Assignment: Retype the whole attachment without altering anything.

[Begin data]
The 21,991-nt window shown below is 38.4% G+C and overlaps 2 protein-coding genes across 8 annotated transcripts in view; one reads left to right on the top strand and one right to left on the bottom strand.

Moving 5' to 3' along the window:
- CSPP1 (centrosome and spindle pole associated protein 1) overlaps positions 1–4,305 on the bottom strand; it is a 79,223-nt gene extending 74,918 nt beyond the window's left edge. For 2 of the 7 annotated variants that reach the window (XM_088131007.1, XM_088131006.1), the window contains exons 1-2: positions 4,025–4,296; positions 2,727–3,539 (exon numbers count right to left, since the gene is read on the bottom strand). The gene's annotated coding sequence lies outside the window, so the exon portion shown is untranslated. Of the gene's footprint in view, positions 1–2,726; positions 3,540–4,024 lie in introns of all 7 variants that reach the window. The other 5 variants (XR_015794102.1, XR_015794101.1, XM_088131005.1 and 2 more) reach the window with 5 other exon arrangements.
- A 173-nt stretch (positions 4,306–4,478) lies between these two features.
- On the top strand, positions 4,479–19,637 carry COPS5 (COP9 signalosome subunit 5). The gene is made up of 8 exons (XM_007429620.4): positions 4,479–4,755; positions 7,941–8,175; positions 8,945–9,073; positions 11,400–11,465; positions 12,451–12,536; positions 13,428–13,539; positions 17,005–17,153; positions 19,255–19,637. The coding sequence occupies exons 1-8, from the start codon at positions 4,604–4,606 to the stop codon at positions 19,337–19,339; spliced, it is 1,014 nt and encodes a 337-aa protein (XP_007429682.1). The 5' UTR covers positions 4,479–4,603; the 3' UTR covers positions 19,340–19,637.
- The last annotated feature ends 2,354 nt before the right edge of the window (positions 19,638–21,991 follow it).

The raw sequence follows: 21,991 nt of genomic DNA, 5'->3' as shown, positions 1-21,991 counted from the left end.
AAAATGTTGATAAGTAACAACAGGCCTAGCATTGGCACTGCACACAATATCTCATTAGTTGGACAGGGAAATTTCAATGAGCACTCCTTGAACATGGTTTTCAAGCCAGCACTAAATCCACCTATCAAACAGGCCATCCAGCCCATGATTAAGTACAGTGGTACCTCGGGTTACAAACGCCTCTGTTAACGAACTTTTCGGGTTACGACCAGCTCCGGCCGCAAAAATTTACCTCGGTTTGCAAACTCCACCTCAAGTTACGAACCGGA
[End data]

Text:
The 21,991-nt window shown below is 38.4% G+C and overlaps 2 protein-coding genes across 8 annotated transcripts in view; one reads left to right on the top strand and one right to left on the bottom strand.

Moving 5' to 3' along the window:
- CSPP1 (centrosome and spindle pole associated protein 1) overlaps positions 1–4,305 on the bottom strand; it is a 79,223-nt gene extending 74,918 nt beyond the window's left edge. For 2 of the 7 annotated variants that reach the window (XM_088131007.1, XM_088131006.1), the window contains exons 1-2: positions 4,025–4,296; positions 2,727–3,539 (exon numbers count right to left, since the gene is read on the bottom strand). The gene's annotated coding sequence lies outside the window, so the exon portion shown is untranslated. Of the gene's footprint in view, positions 1–2,726; positions 3,540–4,024 lie in introns of all 7 variants that reach the window. The other 5 variants (XR_015794102.1, XR_015794101.1, XM_088131005.1 and 2 more) reach the window with 5 other exon arrangements.
- A 173-nt stretch (positions 4,306–4,478) lies between these two features.
- On the top strand, positions 4,479–19,637 carry COPS5 (COP9 signalosome subunit 5). The gene is made up of 8 exons (XM_007429620.4): positions 4,479–4,755; positions 7,941–8,175; positions 8,945–9,073; positions 11,400–11,465; positions 12,451–12,536; positions 13,428–13,539; positions 17,005–17,153; positions 19,255–19,637. The coding sequence occupies exons 1-8, from the start codon at positions 4,604–4,606 to the stop codon at positions 19,337–19,339; spliced, it is 1,014 nt and encodes a 337-aa protein (XP_007429682.1). The 5' UTR covers positions 4,479–4,603; the 3' UTR covers positions 19,340–19,637.
- The last annotated feature ends 2,354 nt before the right edge of the window (positions 19,638–21,991 follow it).

The raw sequence follows: 21,991 nt of genomic DNA, 5'->3' as shown, positions 1-21,991 counted from the left end.
AAAATGTTGATAAGTAACAACAGGCCTAGCATTGGCACTGCACACAATATCTCATTAGTTGGACAGGGAAATTTCAATGAGCACTCCTTGAACATGGTTTTCAAGCCAGCACTAAATCCACCTATCAAACAGGCCATCCAGCCCATGATTAAGTACAGTGGTACCTCGGGTTACAAACGCCTCTGTTAACGAACTTTTCGGGTTACGACCAGCTCCGGCCGCAAAAATTTACCTCGGTTTGCAAACTCCACCTCAAGTTACGAACCGGA